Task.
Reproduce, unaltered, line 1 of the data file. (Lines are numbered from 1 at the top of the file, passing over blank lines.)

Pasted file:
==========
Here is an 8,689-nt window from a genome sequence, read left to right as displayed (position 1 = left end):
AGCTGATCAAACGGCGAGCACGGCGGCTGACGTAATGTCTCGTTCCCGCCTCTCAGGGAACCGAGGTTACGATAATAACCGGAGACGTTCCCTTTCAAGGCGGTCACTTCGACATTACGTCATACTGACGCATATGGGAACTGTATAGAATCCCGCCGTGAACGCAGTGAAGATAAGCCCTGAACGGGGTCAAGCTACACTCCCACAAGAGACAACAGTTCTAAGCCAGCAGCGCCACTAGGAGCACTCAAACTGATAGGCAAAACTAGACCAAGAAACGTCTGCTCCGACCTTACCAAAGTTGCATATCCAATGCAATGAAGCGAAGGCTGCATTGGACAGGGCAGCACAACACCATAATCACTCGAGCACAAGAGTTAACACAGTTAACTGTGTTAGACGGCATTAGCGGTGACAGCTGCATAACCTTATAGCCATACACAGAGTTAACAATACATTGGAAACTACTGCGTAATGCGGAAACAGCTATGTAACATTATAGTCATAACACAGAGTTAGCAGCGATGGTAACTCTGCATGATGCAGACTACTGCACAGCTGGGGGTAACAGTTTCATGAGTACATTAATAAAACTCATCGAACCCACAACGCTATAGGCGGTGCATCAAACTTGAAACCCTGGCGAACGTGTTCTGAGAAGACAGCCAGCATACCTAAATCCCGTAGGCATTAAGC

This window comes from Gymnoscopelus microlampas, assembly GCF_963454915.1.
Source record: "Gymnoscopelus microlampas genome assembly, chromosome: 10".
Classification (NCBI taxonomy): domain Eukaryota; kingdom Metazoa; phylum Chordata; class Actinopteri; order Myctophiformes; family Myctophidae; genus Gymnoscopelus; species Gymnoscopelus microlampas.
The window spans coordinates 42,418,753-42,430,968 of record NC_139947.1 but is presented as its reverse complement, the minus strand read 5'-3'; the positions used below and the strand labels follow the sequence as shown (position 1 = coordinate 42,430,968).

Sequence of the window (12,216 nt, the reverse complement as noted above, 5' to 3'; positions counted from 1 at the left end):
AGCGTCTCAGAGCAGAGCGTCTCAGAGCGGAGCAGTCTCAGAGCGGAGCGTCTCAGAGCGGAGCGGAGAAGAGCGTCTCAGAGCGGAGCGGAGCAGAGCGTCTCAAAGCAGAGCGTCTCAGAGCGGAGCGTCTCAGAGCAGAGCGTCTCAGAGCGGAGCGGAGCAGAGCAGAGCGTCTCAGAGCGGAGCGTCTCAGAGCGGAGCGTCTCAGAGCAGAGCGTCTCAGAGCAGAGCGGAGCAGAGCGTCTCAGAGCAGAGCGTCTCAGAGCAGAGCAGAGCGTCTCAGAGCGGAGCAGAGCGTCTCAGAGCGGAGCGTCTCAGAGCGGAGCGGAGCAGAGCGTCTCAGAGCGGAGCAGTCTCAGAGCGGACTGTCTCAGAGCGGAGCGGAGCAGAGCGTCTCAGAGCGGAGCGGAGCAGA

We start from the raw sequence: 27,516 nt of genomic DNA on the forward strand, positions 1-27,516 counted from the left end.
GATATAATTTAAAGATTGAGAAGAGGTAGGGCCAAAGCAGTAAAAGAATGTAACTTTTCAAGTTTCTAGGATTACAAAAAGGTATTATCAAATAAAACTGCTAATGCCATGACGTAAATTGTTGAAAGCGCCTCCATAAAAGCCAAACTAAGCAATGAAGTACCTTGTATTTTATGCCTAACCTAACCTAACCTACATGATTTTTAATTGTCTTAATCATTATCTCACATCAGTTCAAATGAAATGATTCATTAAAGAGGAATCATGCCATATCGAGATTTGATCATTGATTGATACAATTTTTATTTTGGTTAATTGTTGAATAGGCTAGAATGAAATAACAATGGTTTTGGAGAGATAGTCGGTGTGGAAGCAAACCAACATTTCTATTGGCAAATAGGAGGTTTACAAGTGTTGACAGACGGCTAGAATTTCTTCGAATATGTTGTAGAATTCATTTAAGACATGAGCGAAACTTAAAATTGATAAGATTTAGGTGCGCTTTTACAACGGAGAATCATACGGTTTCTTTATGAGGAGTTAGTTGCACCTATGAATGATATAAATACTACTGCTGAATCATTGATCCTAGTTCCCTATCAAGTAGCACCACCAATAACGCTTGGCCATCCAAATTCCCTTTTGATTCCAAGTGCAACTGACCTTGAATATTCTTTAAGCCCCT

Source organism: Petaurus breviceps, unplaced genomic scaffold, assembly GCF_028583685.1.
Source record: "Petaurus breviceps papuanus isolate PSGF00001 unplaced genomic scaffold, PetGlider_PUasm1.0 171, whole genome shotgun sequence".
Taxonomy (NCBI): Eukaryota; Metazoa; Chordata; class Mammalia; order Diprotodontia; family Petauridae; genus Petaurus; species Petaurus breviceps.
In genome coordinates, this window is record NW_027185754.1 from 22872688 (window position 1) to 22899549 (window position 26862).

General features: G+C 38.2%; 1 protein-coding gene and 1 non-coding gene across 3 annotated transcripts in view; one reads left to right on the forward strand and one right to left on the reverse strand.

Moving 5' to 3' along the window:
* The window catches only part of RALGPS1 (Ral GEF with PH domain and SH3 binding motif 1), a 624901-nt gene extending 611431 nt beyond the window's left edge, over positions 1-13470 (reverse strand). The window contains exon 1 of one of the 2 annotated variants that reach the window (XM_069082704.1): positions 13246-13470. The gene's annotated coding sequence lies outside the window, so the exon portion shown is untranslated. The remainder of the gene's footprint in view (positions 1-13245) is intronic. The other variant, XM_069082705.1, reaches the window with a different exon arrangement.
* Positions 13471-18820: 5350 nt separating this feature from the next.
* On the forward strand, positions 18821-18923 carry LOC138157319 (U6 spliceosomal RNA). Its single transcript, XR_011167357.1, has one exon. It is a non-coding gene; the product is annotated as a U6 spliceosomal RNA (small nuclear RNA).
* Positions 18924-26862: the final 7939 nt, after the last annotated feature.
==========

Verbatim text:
Here is an 8,689-nt window from a genome sequence, read left to right as displayed (position 1 = left end):